However, when the Act was being drawn up and the protection of the doctor being considered, I gave this point special attention. I would have the House realise that, under the existing National Health Insurance Act, protection for the doctor is merely an appeal to the Minister. It is only that. The local insurance committee reports the doctor to the Minister; the Minister makes an inquiry, and the doctor is upheld or removed. That is the existing situation. That was the situation as it was left by my predecessor. Mr. Willink, in his scheme, had left the position under the new Health Service exactly the same as it is now; but I, of my own volition, decided that that protection for the doctor was not sufficient, on the ground that the new Health Service would be universal and that removal from the Health Service of the future would carry heavier penalties than removal from the National Health Insurance Act scheme. So I decided to put a tribunal in between the local executive council and the Minister.

The present position, therefore, is that, under the scheme the general practitioners are in contract with the local executive council, on which they have seven direct representatives – I emphasise, seven direct representatives – not appointed by the Minister, but elected by the doctors in the locality themselves. That is the first body to discuss the behaviour of a doctor. If, after examination, that body decide that a doctor ought to be removed, they report it to the Minister. At that stage the Minister can do nothing. All he can do is to refer it to this tribunal, the chairman of which is appointed by the Lord Chancellor, and on which there is another doctor and a layman. If that tribunal decides that the doctor should be retained, the Minister can do nothing at all about it, and the doctor is retained.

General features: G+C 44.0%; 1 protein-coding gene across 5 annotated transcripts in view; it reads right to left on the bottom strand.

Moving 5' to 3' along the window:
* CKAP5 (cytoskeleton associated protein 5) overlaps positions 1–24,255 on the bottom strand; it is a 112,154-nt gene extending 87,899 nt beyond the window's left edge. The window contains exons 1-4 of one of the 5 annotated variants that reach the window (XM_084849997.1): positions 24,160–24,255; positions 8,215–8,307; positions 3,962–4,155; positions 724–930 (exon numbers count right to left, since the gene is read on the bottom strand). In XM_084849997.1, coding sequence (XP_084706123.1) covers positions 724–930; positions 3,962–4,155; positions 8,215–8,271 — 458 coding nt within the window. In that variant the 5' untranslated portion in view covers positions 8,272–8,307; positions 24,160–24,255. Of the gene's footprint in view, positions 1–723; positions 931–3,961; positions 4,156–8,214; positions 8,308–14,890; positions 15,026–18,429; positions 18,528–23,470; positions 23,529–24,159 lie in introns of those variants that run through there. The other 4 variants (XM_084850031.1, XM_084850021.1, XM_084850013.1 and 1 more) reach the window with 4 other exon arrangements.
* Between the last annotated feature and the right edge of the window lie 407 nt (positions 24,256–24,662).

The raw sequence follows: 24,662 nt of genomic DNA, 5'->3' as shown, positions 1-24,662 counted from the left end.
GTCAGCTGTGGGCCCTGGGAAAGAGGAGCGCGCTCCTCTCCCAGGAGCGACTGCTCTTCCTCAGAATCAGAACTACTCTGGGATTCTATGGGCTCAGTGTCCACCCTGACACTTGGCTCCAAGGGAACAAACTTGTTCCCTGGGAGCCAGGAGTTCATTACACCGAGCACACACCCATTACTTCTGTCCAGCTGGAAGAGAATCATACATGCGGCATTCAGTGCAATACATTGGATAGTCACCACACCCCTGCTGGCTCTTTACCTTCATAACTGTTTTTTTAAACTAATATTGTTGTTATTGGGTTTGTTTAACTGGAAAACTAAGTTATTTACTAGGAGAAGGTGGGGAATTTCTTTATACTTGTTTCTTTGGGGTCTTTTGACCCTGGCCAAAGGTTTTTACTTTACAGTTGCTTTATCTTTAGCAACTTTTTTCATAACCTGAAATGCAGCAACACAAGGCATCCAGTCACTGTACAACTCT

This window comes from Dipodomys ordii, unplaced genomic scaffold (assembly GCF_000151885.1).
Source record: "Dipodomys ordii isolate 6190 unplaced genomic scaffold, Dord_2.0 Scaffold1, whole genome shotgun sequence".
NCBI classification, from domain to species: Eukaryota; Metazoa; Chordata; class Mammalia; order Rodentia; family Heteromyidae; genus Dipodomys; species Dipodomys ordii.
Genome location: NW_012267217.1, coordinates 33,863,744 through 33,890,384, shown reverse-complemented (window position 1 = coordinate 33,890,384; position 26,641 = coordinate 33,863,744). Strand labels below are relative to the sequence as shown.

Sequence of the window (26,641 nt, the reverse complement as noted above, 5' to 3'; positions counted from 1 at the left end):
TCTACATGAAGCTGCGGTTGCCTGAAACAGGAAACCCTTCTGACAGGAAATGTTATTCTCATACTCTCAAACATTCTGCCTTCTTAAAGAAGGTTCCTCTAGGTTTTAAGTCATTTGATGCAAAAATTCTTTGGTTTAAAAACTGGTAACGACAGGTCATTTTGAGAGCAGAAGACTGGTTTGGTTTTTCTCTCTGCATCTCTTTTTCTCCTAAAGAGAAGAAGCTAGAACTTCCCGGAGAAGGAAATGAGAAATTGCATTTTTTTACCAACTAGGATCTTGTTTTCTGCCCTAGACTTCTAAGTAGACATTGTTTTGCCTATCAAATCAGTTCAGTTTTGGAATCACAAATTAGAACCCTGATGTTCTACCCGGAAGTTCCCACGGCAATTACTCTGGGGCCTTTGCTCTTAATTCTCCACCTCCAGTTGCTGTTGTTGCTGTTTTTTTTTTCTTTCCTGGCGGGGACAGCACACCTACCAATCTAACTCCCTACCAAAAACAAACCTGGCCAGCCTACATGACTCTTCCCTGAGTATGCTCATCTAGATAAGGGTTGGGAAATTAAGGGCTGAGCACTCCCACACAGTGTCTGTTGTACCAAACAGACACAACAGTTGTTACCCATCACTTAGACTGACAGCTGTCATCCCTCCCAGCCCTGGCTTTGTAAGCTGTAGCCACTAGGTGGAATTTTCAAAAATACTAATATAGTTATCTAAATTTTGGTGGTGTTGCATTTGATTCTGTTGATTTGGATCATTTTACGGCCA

The Minister is brought into the picture only where the doctor himself invokes the Minister against the decision of the tribunal. The Minister can then order another inquiry, public or private, as the doctor requires, with witnesses if need be, and with all the apparatus of full investigation; and the Minister can then decide whether or not the contention of the doctor should be upheld. There is no professional body in Great Britain or the world where more protection exists than that. The fact is, I am myself beginning to wonder whether the public is sufficiently protected under machinery of that sort Certainly no doctor could claim that he is not adequately protected in those circumstances.

Let me ask this question, which I hope the doctors will read tomorrow: what would be the consequence of the sort of protection for which their so-called spokesmen are asking- compare it with this. Suppose that we did find it constitutionally practicable – which we do not- to give the doctor the right of appeal to the courts in these circumstances. Consider what a weapon of tyranny that would put in the hands of the Minister. Because remember, not only would the doctor have the right of appeal to the courts, but the Minister, being responsible to the House, would himself have the right of appeal to the courts for the removal of a doctor. In such circumstances any Minister would have very considerable powers of intimidation over the doctor, because he could take a doctor to the courts, force the man to undergo all the odium of publicity, to have his conduct examined, newspapers reporting it, all the circumstances of the case revealed to everybody, and his professional reputation besmirched.